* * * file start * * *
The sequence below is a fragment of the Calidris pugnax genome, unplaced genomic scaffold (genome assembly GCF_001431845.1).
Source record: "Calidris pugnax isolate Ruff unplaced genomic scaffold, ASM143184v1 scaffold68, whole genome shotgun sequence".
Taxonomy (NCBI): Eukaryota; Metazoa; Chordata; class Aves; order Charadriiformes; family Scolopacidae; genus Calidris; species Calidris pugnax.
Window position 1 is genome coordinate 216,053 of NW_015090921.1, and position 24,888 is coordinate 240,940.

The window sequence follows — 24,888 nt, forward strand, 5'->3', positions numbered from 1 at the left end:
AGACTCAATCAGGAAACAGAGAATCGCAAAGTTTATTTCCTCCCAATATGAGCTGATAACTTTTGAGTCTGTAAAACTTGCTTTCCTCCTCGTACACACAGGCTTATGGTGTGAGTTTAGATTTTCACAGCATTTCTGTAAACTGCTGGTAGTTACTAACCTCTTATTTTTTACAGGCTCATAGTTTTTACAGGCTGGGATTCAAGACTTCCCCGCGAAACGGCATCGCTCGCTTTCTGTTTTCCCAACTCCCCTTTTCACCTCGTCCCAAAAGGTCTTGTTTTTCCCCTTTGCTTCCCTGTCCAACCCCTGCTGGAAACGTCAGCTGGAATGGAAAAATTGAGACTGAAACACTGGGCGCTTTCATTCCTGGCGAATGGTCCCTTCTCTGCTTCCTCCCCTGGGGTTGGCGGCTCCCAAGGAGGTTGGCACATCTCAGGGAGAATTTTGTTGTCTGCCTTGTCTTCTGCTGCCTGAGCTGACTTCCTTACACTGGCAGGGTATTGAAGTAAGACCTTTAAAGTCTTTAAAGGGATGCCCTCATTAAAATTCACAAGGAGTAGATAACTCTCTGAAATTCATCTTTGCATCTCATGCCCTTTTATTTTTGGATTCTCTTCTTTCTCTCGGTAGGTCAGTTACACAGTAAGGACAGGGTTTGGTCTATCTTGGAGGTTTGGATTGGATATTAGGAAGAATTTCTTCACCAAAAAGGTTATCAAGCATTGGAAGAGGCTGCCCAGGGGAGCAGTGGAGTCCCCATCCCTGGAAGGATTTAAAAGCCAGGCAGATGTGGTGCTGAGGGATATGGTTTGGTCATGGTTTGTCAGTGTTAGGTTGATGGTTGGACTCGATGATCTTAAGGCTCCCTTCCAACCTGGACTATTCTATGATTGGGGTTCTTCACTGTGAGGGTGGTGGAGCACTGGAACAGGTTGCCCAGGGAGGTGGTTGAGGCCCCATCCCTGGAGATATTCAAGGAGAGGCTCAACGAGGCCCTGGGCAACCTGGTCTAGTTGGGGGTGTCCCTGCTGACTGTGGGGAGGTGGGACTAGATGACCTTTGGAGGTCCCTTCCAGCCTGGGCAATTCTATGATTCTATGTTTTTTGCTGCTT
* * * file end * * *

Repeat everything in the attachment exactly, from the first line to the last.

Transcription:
The sequence below is a fragment of the Calidris pugnax genome, unplaced genomic scaffold (genome assembly GCF_001431845.1).
Source record: "Calidris pugnax isolate Ruff unplaced genomic scaffold, ASM143184v1 scaffold68, whole genome shotgun sequence".
Taxonomy (NCBI): Eukaryota; Metazoa; Chordata; class Aves; order Charadriiformes; family Scolopacidae; genus Calidris; species Calidris pugnax.
Window position 1 is genome coordinate 216,053 of NW_015090921.1, and position 24,888 is coordinate 240,940.

The window sequence follows — 24,888 nt, forward strand, 5'->3', positions numbered from 1 at the left end:
AGACTCAATCAGGAAACAGAGAATCGCAAAGTTTATTTCCTCCCAATATGAGCTGATAACTTTTGAGTCTGTAAAACTTGCTTTCCTCCTCGTACACACAGGCTTATGGTGTGAGTTTAGATTTTCACAGCATTTCTGTAAACTGCTGGTAGTTACTAACCTCTTATTTTTTACAGGCTCATAGTTTTTACAGGCTGGGATTCAAGACTTCCCCGCGAAACGGCATCGCTCGCTTTCTGTTTTCCCAACTCCCCTTTTCACCTCGTCCCAAAAGGTCTTGTTTTTCCCCTTTGCTTCCCTGTCCAACCCCTGCTGGAAACGTCAGCTGGAATGGAAAAATTGAGACTGAAACACTGGGCGCTTTCATTCCTGGCGAATGGTCCCTTCTCTGCTTCCTCCCCTGGGGTTGGCGGCTCCCAAGGAGGTTGGCACATCTCAGGGAGAATTTTGTTGTCTGCCTTGTCTTCTGCTGCCTGAGCTGACTTCCTTACACTGGCAGGGTATTGAAGTAAGACCTTTAAAGTCTTTAAAGGGATGCCCTCATTAAAATTCACAAGGAGTAGATAACTCTCTGAAATTCATCTTTGCATCTCATGCCCTTTTATTTTTGGATTCTCTTCTTTCTCTCGGTAGGTCAGTTACACAGTAAGGACAGGGTTTGGTCTATCTTGGAGGTTTGGATTGGATATTAGGAAGAATTTCTTCACCAAAAAGGTTATCAAGCATTGGAAGAGGCTGCCCAGGGGAGCAGTGGAGTCCCCATCCCTGGAAGGATTTAAAAGCCAGGCAGATGTGGTGCTGAGGGATATGGTTTGGTCATGGTTTGTCAGTGTTAGGTTGATGGTTGGACTCGATGATCTTAAGGCTCCCTTCCAACCTGGACTATTCTATGATTGGGGTTCTTCACTGTGAGGGTGGTGGAGCACTGGAACAGGTTGCCCAGGGAGGTGGTTGAGGCCCCATCCCTGGAGATATTCAAGGAGAGGCTCAACGAGGCCCTGGGCAACCTGGTCTAGTTGGGGGTGTCCCTGCTGACTGTGGGGAGGTGGGACTAGATGACCTTTGGAGGTCCCTTCCAGCCTGGGCAATTCTATGATTCTATGTTTTTTGCTGCTT